Or do you think that different speakers would make just as much of an improvement as an upgraded amp?
In my opinion the speakers will make a much bigger difference at your stage of the game. That being said I came real real close to upgrading the Bryston to a Naim Supernait. But in the end for me the Octave crushed both the Bryston and Naim. Last I haven't heard a NAD amp in last 20 years.
I don't get the NAIM thing. I want too though. I know they have a loyal following and have been critically reviewed but like another poster above, you don't seem to get a lot for your money.
For value, the NAD 375 offers the most. It is Stereophile Class B rated and almost made Class A. If that means anything. This is also an amp you can comfortably drive the B&W's with, or any other speakers you may get some day. I also like the Creek 5350. Finally, I would also recommend a hard look at the Marantz PM8004. At only 1K list, this is an outstanding high current integrated not afraid to list meaningful specs - 70 wpc/8 ohm, 100 wpc/4 ohm, >25 amps per channel peak current, >100 dampng factor. I have heard his amp with some very high end speakers (up to 8 times the cost of the Marantz) and it is truly impressive for the money. Hope this helps.
Thanks Paraneer. I just realized that I can't connect my Apple TV to any of these amps. That being said, what do you think of the NAD 356EEE DAC? Although it only does 24/96 res files. It could be good for me for now and I can upgrade the DAC in the future.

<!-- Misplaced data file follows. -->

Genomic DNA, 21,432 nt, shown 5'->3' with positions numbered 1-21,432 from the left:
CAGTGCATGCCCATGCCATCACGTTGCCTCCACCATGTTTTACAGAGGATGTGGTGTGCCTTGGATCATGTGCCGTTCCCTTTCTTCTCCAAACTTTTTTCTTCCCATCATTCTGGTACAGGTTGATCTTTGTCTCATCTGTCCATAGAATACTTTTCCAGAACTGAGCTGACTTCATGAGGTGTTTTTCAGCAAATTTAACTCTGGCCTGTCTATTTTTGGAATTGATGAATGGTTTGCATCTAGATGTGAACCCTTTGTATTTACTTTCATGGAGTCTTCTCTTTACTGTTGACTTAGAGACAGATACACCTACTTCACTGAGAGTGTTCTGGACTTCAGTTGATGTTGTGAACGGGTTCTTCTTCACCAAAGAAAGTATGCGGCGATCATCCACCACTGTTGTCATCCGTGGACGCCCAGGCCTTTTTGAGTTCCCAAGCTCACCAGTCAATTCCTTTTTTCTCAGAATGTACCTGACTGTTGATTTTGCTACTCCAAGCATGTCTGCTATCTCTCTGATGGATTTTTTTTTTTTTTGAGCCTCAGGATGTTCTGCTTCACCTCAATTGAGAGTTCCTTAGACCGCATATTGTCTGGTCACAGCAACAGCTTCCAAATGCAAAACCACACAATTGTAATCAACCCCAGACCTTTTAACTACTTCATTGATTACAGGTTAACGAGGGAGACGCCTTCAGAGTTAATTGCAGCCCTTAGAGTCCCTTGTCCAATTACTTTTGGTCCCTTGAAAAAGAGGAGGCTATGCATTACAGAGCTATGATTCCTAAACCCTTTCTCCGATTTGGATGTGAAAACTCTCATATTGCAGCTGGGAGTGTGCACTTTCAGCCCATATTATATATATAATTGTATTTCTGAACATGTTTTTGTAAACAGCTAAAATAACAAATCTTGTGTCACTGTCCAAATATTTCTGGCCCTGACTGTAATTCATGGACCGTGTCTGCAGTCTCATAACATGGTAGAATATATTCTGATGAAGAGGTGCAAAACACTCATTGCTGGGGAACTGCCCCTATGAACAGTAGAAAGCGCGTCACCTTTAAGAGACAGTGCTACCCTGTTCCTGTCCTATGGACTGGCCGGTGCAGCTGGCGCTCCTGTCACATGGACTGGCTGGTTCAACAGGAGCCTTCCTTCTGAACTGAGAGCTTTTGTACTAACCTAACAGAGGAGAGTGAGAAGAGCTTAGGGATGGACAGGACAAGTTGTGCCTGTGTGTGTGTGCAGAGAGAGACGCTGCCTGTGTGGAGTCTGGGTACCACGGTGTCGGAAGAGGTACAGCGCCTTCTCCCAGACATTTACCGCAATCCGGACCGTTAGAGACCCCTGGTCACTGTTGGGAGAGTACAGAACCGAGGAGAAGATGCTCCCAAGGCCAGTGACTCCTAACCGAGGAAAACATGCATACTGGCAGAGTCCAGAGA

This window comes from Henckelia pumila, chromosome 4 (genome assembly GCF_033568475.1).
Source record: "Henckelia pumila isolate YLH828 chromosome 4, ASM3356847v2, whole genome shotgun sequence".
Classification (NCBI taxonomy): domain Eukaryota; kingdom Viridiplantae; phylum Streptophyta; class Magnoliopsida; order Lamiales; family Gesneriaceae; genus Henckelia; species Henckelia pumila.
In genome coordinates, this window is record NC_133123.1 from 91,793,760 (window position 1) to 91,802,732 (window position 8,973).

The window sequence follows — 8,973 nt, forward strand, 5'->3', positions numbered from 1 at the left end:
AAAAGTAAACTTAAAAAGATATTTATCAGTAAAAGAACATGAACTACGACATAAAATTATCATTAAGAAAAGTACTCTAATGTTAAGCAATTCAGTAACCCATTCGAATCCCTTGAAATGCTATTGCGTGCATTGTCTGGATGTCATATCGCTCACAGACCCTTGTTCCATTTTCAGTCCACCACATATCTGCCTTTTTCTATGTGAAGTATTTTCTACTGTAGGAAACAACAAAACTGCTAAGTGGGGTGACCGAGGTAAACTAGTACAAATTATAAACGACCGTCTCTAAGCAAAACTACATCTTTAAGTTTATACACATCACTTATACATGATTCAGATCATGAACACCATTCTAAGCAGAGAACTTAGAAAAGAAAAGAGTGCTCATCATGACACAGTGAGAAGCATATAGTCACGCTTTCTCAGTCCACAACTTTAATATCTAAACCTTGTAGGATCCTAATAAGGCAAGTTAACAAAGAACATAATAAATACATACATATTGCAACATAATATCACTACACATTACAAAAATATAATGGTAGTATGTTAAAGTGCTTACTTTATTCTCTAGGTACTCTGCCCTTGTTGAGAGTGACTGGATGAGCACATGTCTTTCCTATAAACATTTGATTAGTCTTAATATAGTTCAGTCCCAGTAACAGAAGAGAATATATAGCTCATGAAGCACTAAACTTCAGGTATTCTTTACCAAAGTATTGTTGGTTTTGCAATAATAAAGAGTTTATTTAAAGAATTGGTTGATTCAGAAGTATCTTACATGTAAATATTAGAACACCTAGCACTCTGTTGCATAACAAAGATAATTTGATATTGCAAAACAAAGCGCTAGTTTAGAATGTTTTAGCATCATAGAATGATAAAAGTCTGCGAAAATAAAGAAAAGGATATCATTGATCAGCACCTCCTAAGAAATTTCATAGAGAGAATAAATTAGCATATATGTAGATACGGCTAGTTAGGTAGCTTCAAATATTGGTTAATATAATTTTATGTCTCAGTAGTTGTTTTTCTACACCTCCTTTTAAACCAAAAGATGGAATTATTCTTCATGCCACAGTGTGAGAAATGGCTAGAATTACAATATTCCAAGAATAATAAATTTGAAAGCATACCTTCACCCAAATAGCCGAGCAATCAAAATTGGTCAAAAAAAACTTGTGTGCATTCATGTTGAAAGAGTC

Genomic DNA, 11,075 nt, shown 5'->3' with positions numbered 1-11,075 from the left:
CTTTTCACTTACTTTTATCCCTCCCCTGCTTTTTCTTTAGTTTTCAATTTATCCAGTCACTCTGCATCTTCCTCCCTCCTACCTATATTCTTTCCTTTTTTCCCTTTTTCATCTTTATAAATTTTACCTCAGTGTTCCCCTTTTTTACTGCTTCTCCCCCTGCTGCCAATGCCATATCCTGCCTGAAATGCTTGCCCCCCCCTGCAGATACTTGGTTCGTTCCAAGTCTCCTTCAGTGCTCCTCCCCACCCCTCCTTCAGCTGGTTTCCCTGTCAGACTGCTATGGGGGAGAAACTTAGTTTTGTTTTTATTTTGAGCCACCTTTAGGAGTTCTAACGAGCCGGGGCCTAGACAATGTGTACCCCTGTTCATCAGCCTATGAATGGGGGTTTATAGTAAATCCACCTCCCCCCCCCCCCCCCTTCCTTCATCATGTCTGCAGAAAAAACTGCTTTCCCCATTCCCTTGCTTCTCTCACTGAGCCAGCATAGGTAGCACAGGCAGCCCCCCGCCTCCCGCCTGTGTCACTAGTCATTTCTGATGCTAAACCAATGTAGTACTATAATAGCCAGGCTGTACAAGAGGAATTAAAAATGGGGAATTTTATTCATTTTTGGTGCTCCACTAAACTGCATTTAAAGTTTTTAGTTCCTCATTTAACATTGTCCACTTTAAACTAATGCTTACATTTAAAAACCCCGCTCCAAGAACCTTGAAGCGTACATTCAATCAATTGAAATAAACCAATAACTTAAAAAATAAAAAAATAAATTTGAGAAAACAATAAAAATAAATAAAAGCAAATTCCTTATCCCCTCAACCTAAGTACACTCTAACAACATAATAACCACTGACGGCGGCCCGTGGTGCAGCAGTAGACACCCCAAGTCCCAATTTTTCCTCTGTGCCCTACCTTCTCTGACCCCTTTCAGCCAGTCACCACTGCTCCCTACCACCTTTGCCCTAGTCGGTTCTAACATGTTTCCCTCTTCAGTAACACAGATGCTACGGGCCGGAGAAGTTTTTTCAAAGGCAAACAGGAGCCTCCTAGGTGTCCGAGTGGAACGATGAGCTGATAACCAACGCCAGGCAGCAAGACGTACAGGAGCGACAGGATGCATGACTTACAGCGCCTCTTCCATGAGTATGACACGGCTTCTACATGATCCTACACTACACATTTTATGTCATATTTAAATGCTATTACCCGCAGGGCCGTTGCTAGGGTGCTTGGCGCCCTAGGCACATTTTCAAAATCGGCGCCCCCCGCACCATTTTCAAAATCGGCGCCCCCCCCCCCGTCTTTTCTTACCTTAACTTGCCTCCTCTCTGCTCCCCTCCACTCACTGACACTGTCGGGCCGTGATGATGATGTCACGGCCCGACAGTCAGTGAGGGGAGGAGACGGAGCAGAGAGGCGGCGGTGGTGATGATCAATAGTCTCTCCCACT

Should I stick with value/convenience, or am I going to get more enjoyment sonically from the Rega Brio-R or Bryston b60?
I would say my sonic preferences are in instrument separation, clarity, Sounstage/imaging. At least as far as I can tell as a newbie.
No problem Deetothevee. Yeah, I think the NAD 356 BEE DAC would be a good option. Sonically it will hold its own against the Rega and even the Bryston. So don't think your giving up any sonic performance for the value/convenience of the NAD. They are very musical amplifiers. This could be the best solution for you considering the speakers you have. And the NAD would stand ready to adequately power any other sepaker you might upgrade to later. NAD's are all 4 Ohm rated.
The sonic preferences you indicate in your last paragraph would most likely be realized by an upgrade in speakers, not amp. Good luck in your decision and have fun listening.
Thanks Paraneer!! If I was to get a more affordable DAC such as the Audioengine D1 paired with the Brio-r, how would that compare with the NAD 356 DAC?
Or maybe the question is how does the NAD DAC compare to the Audioengine?
Can't really answer that. I don't get hung up on DAC's too much - guess I am old school because the power & build quality of an amp that translates into its sound qualities is what comes first in my book. I have a 2 channel system embedded in my Home Theater system thanks to an HT bypass feature on my 2 channel pre-amp. I rely on my AVR that acts as my processor for any DAC needs. I believe it has Wolfson WM8740's - pretty decent ones from what I can gather. The NAD has a highly regarded Burr Brown PCM1796. Very good also.
Since I consider good robust amplification to come first, I still like the NAD. It produces 80 wpc and weighs 19 lbs plus. The Rega produces 50 wpc at about 13.5 lbs. Also, the NAD is more of a conventional design both in size and control while the Rega is more minimalist in appearance and control. Again, these are my preferences and not meant to knock the Rega but its small width would bug me aesthetically. I just think the NAD is a more powerful amp and this should be the first thing when considering an amplifier - does it produce more power than you need right now and just as important - will it produce enough power for your future needs when you upgrade. The NAD stands ready to grow with your system.
Hope you get other opinions so you can make the best decision possible.